ECGT Patients' Guide - Staging 1

Patient Safety in Cell & Gene Therapies: Guidelines and Resources

The International Society for Cell & Gene (ISCT) therapy brings together experts from around the globe who are committed to developing new innovative treatments that can have a positive and significant impact on many people’s lives. We are working towards improving both life expectancy and the quality of life of people living with some of the most challenging medical conditions in any society.


  • About CGT
  • What This Guide Is About
  • Approved and Proven vs. Unapproved and Unproven CGT Products
  • Characteristics of Unproven Therapies
  • Marketing of Unapproved and Unproven CGT Products
  • What Further Actions Can Healthcare Providers Take?
  • Reporting Mechanisms
  • Summary
  • Appendix

Cell and Gene Therapies (CGTs) is a rapidly growing field of medicine.

Some cell and gene-based products are now available as part of routine clinical practice in some, but not all countries, with more products in development. 

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Where proven and approved by regulators who independently assess their safety and effectiveness, these advances should be embraced and supported. In this context, well-studied and approved products can positively impact the lives of people living with certain conditions along with their wider family and support networks.

ISCT wholeheartedly supports the ethical development of cell- and gene-based products with patient safety and benefit in mind and further wants to drive forward improvements in practice.

However, some individuals and companies are providing unproven and unapproved products directly to the public, many of whom are in vulnerable situations as they search for a cure or answers in response to receiving a devastating diagnosis.

ISCT has major concerns about these unethical practices and seeks to ensure that the public is protected.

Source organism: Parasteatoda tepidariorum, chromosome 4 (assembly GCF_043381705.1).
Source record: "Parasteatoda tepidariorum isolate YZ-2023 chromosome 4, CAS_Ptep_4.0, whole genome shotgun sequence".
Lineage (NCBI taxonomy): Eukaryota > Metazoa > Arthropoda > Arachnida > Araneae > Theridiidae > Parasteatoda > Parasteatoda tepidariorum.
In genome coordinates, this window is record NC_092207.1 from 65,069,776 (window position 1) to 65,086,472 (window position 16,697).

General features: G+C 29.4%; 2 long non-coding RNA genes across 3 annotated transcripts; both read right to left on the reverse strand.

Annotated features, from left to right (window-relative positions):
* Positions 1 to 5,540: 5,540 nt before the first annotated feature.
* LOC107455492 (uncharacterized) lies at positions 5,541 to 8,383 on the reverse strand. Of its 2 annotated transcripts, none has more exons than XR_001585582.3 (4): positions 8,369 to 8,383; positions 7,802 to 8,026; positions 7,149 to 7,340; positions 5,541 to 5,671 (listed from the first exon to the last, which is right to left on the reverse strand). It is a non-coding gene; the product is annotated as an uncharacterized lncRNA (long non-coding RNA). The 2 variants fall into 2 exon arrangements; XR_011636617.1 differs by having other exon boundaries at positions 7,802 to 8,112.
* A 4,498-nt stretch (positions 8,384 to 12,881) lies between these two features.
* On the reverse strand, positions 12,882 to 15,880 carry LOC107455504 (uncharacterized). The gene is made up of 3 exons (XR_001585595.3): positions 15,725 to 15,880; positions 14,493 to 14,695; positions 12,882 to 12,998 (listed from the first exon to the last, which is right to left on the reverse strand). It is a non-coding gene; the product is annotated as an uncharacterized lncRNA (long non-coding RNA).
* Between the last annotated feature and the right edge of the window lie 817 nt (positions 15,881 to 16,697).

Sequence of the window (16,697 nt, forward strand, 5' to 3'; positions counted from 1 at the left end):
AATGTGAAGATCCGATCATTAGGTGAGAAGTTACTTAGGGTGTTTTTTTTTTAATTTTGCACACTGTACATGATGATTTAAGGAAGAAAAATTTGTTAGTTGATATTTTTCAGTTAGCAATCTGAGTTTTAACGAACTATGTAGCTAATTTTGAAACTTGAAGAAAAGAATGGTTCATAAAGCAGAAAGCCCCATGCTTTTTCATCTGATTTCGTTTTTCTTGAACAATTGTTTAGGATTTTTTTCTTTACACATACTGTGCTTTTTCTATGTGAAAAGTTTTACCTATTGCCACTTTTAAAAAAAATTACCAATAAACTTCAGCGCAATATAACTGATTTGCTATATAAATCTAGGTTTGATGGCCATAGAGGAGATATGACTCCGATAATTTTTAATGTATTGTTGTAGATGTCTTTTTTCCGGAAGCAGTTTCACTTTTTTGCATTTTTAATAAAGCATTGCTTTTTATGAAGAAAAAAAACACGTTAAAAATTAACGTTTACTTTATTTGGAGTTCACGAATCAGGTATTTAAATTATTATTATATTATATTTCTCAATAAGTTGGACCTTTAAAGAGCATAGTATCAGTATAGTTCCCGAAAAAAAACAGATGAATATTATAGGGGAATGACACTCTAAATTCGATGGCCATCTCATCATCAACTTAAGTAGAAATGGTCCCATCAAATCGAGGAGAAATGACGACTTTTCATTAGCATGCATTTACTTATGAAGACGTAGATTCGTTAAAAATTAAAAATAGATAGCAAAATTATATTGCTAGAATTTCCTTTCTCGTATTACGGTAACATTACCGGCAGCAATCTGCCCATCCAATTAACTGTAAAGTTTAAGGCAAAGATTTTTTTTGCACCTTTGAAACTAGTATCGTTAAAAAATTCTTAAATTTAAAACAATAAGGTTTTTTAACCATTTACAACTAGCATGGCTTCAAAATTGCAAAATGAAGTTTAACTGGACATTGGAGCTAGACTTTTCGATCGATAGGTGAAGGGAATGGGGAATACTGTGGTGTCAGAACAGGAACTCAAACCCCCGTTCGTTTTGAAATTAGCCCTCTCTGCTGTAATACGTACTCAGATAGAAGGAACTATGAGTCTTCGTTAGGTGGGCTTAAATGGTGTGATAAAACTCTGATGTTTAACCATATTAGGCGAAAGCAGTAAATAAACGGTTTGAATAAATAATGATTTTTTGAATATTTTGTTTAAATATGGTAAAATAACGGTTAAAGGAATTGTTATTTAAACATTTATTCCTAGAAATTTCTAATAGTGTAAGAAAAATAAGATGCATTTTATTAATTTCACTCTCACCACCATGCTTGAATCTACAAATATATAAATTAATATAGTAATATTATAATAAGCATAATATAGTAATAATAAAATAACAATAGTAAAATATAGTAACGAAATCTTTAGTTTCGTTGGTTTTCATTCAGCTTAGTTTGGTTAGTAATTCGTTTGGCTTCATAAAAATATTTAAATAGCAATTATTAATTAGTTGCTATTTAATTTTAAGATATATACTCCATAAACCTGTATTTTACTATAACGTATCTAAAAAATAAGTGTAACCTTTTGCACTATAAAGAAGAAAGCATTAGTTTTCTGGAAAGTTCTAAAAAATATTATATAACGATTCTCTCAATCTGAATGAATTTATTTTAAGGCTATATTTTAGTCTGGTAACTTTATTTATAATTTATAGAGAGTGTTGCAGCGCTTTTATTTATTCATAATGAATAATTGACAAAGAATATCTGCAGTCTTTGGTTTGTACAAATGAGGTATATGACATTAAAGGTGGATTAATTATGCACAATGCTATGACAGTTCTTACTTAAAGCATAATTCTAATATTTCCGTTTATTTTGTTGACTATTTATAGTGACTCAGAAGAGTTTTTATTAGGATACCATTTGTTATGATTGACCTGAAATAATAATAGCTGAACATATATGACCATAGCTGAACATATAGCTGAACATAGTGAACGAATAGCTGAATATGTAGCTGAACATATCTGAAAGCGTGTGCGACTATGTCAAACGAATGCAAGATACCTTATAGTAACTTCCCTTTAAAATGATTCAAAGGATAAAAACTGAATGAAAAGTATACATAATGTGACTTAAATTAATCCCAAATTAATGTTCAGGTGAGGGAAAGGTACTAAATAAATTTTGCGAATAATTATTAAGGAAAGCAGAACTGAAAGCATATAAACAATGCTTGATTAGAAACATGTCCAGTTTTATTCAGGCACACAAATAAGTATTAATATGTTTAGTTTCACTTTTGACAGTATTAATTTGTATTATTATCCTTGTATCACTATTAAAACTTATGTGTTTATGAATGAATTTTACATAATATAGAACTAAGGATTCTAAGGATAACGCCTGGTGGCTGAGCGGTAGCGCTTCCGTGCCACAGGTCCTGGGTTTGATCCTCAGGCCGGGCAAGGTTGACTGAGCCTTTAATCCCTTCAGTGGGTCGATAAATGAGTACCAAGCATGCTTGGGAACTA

This guide provides information for healthcare practitioners on how to identify and distinguish safe and approved CGT products from those products that do not have a proven record of safety and efficacy, nor have received approval from appropriate regulatory organizations. 

Appendix 1 provides a glossary of sites that can further inform not only on CGTs but also how to determine which are proven and which are not. This guide also provides information on how to report concerns, or actual harm that has resulted from the use of unproven products.

Approved & Proven
CGT Products

CGT products must undergo a rigorous process of quality, safety, and efficacy demonstration under the oversight of appropriate regulatory agencies worldwide.

Approved and proven CGT products are provided to the public only after their quality, safety, and effectiveness have been demonstrated through carefully conducted and monitored clinical testing and reported in reputable peer-reviewed scientific journals.

Listings of approved products can be obtained from the websites of appropriate regulatory agencies (Appendix 2) and the Informational Resources webpage of the ISCT Committee on the Ethics of Cell and Gene Therapy (ECGT).

Unapproved & Unproven
CGT Products

A growing number of businesses have been providing unproven CGTs directly to the public.

These products are presented as safe and effective for a wide range of clinical conditions, but there is often little scientific evidence to support these claims. Further, false or misleading information is utilized to make these products appear scientific and evidence based.

Examples of unproven therapies that may be provided to the public and which are not supported by appropriate pre-clinical and clinical data include cell-based products, cell-derived products such as extracellular vesicles, and gene-based therapies including gene-modified cell therapies.